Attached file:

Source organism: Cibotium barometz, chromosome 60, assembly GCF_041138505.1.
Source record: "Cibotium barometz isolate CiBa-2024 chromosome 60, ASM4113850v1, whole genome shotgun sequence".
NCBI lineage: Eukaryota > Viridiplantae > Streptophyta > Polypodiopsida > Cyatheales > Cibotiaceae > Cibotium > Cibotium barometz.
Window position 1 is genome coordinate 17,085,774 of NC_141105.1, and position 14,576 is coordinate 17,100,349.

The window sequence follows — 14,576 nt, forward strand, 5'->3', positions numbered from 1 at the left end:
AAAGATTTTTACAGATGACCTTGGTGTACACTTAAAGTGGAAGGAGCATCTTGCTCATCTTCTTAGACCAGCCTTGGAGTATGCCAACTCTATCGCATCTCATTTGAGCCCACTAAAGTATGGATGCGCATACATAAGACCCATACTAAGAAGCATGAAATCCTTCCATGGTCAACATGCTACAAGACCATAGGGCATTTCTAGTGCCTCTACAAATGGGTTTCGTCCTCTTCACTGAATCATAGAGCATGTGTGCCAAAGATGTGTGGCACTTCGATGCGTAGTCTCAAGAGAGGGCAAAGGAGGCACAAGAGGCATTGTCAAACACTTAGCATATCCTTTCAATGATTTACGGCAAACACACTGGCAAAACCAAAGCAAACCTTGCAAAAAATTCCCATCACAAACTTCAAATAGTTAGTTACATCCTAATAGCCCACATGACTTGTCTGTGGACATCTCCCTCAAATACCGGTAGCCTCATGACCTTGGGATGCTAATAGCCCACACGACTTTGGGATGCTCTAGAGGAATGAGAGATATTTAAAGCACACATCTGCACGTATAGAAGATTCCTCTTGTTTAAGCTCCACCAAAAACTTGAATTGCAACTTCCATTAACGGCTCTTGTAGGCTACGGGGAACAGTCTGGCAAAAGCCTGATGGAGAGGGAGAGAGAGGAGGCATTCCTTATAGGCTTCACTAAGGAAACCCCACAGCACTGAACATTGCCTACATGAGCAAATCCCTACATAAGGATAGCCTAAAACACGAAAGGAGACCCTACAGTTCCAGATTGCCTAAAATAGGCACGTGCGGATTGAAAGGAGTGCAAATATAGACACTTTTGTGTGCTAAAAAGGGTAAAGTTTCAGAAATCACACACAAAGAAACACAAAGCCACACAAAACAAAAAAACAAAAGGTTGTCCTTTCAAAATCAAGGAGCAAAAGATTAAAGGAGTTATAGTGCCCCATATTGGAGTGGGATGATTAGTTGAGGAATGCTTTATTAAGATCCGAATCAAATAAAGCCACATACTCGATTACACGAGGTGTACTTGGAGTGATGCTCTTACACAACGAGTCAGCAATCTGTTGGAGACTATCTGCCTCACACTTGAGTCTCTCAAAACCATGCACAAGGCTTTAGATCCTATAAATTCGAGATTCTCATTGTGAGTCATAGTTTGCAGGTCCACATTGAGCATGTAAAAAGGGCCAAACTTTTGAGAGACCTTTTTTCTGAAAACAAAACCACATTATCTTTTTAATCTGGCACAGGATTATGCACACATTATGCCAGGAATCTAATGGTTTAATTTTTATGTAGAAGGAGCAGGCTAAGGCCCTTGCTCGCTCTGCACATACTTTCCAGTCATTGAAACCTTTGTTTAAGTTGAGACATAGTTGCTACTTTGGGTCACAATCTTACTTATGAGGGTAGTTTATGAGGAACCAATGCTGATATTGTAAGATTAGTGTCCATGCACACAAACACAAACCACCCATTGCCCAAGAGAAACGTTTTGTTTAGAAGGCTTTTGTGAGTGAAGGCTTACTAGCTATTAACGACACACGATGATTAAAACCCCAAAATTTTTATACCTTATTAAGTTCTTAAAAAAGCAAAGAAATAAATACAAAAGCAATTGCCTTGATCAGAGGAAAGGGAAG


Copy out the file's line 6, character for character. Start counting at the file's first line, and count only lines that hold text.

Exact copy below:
AAAGATTTTTACAGATGACCTTGGTGTACACTTAAAGTGGAAGGAGCATCTTGCTCATCTTCTTAGACCAGCCTTGGAGTATGCCAACTCTATCGCATCTCATTTGAGCCCACTAAAGTATGGATGCGCATACATAAGACCCATACTAAGAAGCATGAAATCCTTCCATGGTCAACATGCTACAAGACCATAGGGCATTTCTAGTGCCTCTACAAATGGGTTTCGTCCTCTTCACTGAATCATAGAGCATGTGTGCCAAAGATGTGTGGCACTTCGATGCGTAGTCTCAAGAGAGGGCAAAGGAGGCACAAGAGGCATTGTCAAACACTTAGCATATCCTTTCAATGATTTACGGCAAACACACTGGCAAAACCAAAGCAAACCTTGCAAAAAATTCCCATCACAAACTTCAAATAGTTAGTTACATCCTAATAGCCCACATGACTTGTCTGTGGACATCTCCCTCAAATACCGGTAGCCTCATGACCTTGGGATGCTAATAGCCCACACGACTTTGGGATGCTCTAGAGGAATGAGAGATATTTAAAGCACACATCTGCACGTATAGAAGATTCCTCTTGTTTAAGCTCCACCAAAAACTTGAATTGCAACTTCCATTAACGGCTCTTGTAGGCTACGGGGAACAGTCTGGCAAAAGCCTGATGGAGAGGGAGAGAGAGGAGGCATTCCTTATAGGCTTCACTAAGGAAACCCCACAGCACTGAACATTGCCTACATGAGCAAATCCCTACATAAGGATAGCCTAAAACACGAAAGGAGACCCTACAGTTCCAGATTGCCTAAAATAGGCACGTGCGGATTGAAAGGAGTGCAAATATAGACACTTTTGTGTGCTAAAAAGGGTAAAGTTTCAGAAATCACACACAAAGAAACACAAAGCCACACAAAACAAAAAAACAAAAGGTTGTCCTTTCAAAATCAAGGAGCAAAAGATTAAAGGAGTTATAGTGCCCCATATTGGAGTGGGATGATTAGTTGAGGAATGCTTTATTAAGATCCGAATCAAATAAAGCCACATACTCGATTACACGAGGTGTACTTGGAGTGATGCTCTTACACAACGAGTCAGCAATCTGTTGGAGACTATCTGCCTCACACTTGAGTCTCTCAAAACCATGCACAAGGCTTTAGATCCTATAAATTCGAGATTCTCATTGTGAGTCATAGTTTGCAGGTCCACATTGAGCATGTAAAAAGGGCCAAACTTTTGAGAGACCTTTTTTCTGAAAACAAAACCACATTATCTTTTTAATCTGGCACAGGATTATGCACACATTATGCCAGGAATCTAATGGTTTAATTTTTATGTAGAAGGAGCAGGCTAAGGCCCTTGCTCGCTCTGCACATACTTTCCAGTCATTGAAACCTTTGTTTAAGTTGAGACATAGTTGCTACTTTGGGTCACAATCTTACTTATGAGGGTAGTTTATGAGGAACCAATGCTGATATTGTAAGATTAGTGTCCATGCACACAAACACAAACCACCCATTGCCCAAGAGAAACGTTTTGTTTAGAAGGCTTTTGTGAGTGAAGGCTTACTAGCTATTAACGACACACGATGATTAAAACCCCAAAATTTTTATACCTTATTAAGTTCTTAAAAAAGCAAAGAAATAAATACAAAAGCAATTGCCTTGATCAGAGGAAAGGGAAG